Currently, however, in many places around the world, official COVID-19 testing information is ambiguous and incomplete, and people are dependent on single sources of official information which may be neither relevant nor trustworthy. Due to the failure of test kits to arrive where needed, delivery of incomplete test kits, overly complicated approval processes, or favoritism and discrimination, it has become apparent that there is a gap between the availability of testing claimed by some governments and what is actually available. This is disturbingly reminiscent of what we saw after 3/11, which we’ve written about in more detail here. With the help and input of people around the world, this map will hopefully begin to provide a more accurate picture of the relative difficulty of obtaining testing in various locales. It’s our hope that by providing an alternative source of credible crowdsourced information, this map will become a useful tool with which to better target resources and hold governments and officials accountable.

The map can be found at

How to use this map:

  1. In the menu/navigation you will see options for “Refused Testing” “Testing Unavailable” and “Successfully Tested” which correspond to colored markers on the map. You can turn any of these markers on or off to get a clearer view.
  2. You can zoom in or out by clicking the map, or use the search to find specific locations.
  3. Selecting an individual point on the map will show you the specific details of that situation.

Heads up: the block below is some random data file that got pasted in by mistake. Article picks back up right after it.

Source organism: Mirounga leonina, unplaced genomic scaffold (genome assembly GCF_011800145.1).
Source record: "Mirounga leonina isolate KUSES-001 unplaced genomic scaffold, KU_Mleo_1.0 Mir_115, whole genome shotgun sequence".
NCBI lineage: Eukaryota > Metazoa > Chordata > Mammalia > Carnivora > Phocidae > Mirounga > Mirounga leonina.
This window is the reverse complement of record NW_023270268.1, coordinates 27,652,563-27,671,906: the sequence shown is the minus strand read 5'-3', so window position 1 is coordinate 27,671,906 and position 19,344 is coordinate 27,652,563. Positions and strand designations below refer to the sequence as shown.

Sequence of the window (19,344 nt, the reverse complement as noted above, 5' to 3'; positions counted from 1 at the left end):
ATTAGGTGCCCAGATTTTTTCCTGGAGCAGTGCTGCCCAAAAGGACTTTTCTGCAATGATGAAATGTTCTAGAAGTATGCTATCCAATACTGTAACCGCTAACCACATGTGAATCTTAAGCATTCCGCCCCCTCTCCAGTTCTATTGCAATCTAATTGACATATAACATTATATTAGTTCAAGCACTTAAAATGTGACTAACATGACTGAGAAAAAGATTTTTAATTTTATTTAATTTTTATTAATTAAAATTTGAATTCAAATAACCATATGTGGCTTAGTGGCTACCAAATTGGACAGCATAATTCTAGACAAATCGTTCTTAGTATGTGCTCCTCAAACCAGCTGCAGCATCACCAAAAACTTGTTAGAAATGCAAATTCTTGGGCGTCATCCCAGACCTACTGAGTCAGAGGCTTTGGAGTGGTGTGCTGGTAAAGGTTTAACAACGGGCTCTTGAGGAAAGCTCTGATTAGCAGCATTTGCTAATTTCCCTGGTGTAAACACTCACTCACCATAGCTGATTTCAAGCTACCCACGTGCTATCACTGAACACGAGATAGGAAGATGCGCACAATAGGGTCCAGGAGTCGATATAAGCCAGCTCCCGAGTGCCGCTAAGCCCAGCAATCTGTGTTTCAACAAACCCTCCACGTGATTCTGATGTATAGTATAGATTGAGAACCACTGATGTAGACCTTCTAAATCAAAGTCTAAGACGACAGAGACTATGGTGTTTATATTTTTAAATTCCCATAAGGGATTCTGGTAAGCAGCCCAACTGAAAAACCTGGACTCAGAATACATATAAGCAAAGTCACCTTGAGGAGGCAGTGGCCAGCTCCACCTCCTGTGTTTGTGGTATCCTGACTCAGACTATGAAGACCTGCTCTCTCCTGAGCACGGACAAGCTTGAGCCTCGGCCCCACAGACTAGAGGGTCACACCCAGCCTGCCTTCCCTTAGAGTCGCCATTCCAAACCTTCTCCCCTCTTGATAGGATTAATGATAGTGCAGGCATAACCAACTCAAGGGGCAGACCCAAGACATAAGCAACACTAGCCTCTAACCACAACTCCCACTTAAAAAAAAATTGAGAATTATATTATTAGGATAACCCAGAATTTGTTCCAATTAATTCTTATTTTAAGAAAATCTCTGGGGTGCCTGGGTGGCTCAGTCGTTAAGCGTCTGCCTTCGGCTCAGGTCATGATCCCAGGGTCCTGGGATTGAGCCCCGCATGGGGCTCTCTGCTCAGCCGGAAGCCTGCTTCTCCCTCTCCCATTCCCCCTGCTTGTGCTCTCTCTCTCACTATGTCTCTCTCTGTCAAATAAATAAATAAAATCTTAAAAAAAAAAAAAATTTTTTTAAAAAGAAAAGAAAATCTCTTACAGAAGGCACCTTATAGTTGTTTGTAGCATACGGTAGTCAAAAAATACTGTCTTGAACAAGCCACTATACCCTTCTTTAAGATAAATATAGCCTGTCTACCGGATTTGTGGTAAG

4. To protect the privacy of contributors, locations shown on this map are obfuscated to within 1 km.
  5. To contribute your experience, please select the yellow + icon and then choose the option that best reflects your situation. A short survey will guide you through the details needed.
  6. All contributions are put into the public domain.
  7. For this map to most useful, we need as many people as possible to contribute their experiences – if you know someone else who has also been tested or has made attempts to get tested, please send them this map and ask them to consider contributing.


  • As all contributions to this map are crowd sourced, it would be impossible for us to guarantee the validity of any information and make no assurances as such. This map is provided as supplemental information only.
  • The survey options might not apply to every person, this is by design. We are not trying to create a map of people who aren’t feeling well or think they might be sick as there are a number of symptom maps being run by medical professionals who are much better equipped to process that kind of information. The purpose of this map is to highlight the disparity between the number of people who are getting tested, the number of people who are unable to get tested despite attempts, and how these numbers compare against official “tested” numbers being published by governments.

As this situation continues to evolve, we anticipate updating and adjusting this map as well as the data we collect and display. For resources and other information about Safecast’s efforts surrounding COVID-19, please see this page.

* A special thank you to our friends at Ushahidi for providing the open source software platform we are using this map. If you find a bug or would like to help improve the software for everyone who uses it please see Ushahidi’s contribution guidelines, if you find an error or want to fix something on our installation of it please use this github repository.

COVID-19 Testing in Japan: The situation and ramifications

Wed, 03/18/2020 - 02:47


Source: VOX

Basic COVID-19 testing numbers for Japan as of March 16, 2020:

  • Tested: 13,026
  • Detected: 1,496 (both symptomatic and asymptomatic cases)
  • Deaths: 24

Sources: Toyokeizai, MHLW, Japan Times, Vox